Kaga, there were records that predate the Normans. They would have been in Latin and come from the various clerics of Kings, Dukes and religious houses. Some have been translated and commented upon by scholars through the centuries. Tragically many early records were destroyed by religious purges because they were considered Catholic. Others are copies by intermediate scholars with or without changes. I know that the Domesday book wasn't wholly new because the information in it about Leofric was out of date - he was dead in 1057. His son had inherited some of his lands and others were in Godiva's hands by 1066 (albeit she had been reduced to tenant). I'm fairly sure that I've seen a discussion about it that said it wasn't a book created out of thin air. Some of Godiva's lands ended up in the hands of the Bishop of Lincoln so we know that they could hold land and profit from it. The Domesday is so special because it pulls those records together and documents them in the same way. It has also survived. There were monasteries and nunneries with churches or minsters in England (call them what you want but they're essentially the same thing) that predated the Normans by hundreds of years. We know this because parts of them survive and have been archaeologically dated. Others would be so simple that they would just look like a house and be impossible to identify (eg Lindisfarne's first church 'suitable for a Bishop' in about 661AD was wood and we know that because St Bede criticised that it wasn't built of stone). We know roughly what Norman churches looked like because some survive today and many others have been excavated. Some pre Norman religious houses and churches were destroyed by the Vikings in the north and east but others survived and were added to in the south and the west. Coventry was near the border but on the Christian side. Viking king Cnut converted to Christianity. Something which would be recorded in Papal records as well as ours. He set about by rebuilding some of what his armies had destroyed. Cnut, Leofric and Godiva are documented in multiple places doing that, so it's not relying on just one record. To muddy the waters however, there was more than one Godiva and different influential men who were called Leofric but only one who was the Duke of Mercia. How do I know these things? Only by reading or watching the research of others. If they got it wrong then so do I but we are all in that boat.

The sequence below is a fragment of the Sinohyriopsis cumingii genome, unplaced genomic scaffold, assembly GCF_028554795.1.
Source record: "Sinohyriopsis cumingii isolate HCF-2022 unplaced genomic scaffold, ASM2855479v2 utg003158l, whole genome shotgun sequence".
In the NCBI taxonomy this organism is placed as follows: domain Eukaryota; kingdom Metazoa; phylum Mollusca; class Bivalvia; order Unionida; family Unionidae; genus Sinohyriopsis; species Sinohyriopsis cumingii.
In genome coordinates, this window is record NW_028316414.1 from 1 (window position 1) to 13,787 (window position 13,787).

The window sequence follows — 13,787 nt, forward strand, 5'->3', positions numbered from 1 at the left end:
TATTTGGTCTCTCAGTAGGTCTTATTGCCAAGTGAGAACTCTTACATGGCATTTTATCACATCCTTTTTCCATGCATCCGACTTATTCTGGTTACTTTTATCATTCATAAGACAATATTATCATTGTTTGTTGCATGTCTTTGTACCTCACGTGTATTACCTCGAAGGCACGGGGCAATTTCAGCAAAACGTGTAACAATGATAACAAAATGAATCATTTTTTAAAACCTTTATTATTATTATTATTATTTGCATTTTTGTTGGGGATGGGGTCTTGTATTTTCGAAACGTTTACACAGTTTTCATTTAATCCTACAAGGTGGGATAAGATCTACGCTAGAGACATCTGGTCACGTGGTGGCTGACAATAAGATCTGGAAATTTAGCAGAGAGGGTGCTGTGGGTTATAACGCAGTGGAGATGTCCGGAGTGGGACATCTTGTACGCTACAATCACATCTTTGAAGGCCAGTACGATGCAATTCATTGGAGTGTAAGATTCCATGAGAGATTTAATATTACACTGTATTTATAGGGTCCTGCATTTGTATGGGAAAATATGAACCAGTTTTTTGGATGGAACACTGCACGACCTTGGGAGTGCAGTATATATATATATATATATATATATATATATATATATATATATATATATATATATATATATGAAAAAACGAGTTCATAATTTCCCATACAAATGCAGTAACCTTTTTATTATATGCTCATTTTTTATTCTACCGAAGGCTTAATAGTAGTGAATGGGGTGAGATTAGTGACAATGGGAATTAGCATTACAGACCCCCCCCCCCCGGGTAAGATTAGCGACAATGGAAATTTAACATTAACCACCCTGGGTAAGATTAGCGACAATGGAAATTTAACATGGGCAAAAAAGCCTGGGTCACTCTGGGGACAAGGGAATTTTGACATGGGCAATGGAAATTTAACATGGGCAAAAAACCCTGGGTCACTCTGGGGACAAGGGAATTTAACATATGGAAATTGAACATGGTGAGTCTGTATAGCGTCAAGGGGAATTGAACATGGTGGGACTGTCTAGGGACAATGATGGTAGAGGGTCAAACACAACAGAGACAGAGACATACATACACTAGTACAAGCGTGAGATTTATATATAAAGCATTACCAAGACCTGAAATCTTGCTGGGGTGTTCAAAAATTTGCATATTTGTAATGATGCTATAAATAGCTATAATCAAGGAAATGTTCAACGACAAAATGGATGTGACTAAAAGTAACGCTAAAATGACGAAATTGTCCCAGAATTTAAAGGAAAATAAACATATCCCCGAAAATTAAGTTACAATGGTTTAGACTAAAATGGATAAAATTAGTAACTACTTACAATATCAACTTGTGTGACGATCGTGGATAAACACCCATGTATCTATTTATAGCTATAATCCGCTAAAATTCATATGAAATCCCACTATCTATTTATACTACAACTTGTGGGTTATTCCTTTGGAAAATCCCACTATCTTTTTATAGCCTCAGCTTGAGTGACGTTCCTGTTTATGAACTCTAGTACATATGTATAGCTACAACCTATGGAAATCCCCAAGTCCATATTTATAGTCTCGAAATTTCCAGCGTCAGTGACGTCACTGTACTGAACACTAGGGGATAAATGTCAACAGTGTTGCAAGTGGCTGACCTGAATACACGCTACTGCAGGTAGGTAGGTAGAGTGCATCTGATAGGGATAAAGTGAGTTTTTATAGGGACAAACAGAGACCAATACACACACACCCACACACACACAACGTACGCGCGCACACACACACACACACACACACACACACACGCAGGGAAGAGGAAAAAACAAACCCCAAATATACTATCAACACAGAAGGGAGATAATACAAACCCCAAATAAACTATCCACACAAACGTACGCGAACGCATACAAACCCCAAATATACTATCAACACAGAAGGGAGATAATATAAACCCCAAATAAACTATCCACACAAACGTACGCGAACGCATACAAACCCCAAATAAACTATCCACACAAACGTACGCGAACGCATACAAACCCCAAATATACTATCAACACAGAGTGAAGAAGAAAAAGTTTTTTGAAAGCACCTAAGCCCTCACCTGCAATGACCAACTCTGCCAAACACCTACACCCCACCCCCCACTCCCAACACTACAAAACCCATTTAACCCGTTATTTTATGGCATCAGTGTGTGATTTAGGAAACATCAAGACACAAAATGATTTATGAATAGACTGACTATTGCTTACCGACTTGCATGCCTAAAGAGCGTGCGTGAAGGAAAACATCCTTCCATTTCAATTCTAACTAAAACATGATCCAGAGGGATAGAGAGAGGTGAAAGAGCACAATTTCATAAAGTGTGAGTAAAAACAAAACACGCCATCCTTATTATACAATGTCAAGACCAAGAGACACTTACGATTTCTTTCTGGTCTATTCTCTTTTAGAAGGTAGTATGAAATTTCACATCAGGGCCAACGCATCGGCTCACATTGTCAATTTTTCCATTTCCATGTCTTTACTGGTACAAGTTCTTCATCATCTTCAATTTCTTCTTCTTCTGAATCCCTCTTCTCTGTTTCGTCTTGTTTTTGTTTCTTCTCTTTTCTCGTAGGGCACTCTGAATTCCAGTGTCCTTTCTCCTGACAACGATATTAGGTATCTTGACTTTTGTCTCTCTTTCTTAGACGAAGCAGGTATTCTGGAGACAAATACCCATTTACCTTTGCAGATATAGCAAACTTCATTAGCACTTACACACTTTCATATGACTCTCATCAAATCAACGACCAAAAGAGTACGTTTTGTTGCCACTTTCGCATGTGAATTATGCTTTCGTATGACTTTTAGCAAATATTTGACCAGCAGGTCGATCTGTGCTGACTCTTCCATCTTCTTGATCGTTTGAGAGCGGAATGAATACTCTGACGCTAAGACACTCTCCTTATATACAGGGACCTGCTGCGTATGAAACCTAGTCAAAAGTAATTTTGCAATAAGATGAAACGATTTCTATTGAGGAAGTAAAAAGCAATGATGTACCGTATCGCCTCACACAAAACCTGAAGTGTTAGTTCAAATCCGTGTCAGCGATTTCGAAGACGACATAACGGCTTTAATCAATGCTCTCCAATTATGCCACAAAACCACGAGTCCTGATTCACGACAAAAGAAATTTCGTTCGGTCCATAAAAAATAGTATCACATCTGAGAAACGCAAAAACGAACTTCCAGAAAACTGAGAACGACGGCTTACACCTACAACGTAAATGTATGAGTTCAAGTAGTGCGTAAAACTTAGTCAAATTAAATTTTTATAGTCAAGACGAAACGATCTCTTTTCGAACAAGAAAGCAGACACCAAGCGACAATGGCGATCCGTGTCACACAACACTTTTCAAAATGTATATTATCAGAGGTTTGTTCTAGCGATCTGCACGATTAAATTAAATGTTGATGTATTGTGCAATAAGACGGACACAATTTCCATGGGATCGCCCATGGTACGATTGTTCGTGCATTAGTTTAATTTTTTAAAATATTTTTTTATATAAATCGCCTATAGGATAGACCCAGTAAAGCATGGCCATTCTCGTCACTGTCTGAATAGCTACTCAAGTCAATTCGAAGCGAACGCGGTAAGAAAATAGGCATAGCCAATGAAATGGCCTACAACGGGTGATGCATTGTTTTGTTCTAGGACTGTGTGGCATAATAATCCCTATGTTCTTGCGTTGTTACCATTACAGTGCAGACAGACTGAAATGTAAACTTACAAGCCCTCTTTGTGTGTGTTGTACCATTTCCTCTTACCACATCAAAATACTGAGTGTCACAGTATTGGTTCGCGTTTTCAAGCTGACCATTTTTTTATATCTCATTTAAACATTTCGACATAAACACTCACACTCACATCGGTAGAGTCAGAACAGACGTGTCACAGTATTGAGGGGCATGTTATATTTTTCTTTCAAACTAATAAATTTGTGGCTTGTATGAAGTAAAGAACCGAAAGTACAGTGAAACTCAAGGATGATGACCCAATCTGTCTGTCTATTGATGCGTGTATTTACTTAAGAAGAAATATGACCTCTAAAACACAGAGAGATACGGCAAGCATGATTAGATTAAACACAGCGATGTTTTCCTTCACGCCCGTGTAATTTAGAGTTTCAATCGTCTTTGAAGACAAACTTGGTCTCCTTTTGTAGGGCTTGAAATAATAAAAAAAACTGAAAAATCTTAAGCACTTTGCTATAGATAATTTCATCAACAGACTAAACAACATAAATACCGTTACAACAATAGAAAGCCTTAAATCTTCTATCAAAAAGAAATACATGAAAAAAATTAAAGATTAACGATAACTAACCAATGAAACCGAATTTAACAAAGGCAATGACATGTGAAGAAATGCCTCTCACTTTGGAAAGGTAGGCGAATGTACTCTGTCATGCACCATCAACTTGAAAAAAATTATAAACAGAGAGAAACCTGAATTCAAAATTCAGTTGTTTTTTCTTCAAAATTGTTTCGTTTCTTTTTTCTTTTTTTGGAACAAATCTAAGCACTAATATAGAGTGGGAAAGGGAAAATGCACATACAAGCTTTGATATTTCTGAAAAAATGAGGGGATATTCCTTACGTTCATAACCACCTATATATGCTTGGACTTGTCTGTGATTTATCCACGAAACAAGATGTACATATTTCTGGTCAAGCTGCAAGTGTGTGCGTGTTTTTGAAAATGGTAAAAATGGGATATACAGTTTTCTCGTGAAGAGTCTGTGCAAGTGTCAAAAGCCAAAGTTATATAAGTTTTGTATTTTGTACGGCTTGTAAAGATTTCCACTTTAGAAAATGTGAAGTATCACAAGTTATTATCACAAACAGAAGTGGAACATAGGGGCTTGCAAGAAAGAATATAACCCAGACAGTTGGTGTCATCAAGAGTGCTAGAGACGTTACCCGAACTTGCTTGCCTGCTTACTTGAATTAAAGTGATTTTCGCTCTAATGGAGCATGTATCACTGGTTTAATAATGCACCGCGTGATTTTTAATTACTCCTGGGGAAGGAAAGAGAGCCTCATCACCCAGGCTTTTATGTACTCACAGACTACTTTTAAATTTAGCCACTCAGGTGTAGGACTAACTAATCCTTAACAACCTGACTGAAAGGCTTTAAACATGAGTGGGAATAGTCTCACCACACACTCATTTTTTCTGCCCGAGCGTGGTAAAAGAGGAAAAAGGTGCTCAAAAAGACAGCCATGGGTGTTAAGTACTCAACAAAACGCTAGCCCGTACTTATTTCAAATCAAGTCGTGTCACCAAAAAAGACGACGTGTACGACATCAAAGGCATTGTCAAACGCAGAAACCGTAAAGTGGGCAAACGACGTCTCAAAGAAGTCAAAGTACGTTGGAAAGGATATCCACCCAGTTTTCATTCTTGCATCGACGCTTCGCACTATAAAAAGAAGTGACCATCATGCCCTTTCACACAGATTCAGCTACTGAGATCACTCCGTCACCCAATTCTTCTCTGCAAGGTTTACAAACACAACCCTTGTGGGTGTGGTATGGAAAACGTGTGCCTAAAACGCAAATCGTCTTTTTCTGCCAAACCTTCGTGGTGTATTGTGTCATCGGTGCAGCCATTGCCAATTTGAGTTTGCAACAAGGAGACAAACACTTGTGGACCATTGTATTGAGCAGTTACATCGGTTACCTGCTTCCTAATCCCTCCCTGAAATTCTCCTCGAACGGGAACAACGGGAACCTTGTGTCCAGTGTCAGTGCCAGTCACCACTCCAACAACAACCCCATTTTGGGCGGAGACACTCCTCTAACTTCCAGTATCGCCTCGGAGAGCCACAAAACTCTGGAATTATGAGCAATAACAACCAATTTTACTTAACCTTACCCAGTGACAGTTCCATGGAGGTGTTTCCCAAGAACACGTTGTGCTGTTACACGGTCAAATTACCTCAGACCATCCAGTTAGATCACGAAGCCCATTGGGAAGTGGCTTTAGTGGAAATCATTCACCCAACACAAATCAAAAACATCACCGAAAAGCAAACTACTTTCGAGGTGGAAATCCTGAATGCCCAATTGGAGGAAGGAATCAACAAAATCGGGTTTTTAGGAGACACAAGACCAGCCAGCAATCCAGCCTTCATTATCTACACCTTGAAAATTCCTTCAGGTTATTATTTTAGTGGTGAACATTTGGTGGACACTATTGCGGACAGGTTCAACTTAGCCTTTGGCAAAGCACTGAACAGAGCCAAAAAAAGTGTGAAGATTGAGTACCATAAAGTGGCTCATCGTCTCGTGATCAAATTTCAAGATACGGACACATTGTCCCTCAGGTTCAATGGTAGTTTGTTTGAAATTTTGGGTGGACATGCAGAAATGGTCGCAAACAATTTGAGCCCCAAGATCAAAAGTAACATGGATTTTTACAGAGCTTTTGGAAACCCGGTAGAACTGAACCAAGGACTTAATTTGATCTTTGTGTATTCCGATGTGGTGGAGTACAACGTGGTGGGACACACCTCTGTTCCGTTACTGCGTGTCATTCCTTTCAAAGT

Nunnery of St Osburga & location of the original Church
Kaga simpson
23 of 24  Mon 22nd Feb 2021 9:30am  
Off-topic / chat  

Helen F
24 of 24  Mon 22nd Feb 2021 11:49am  
Off-topic / chat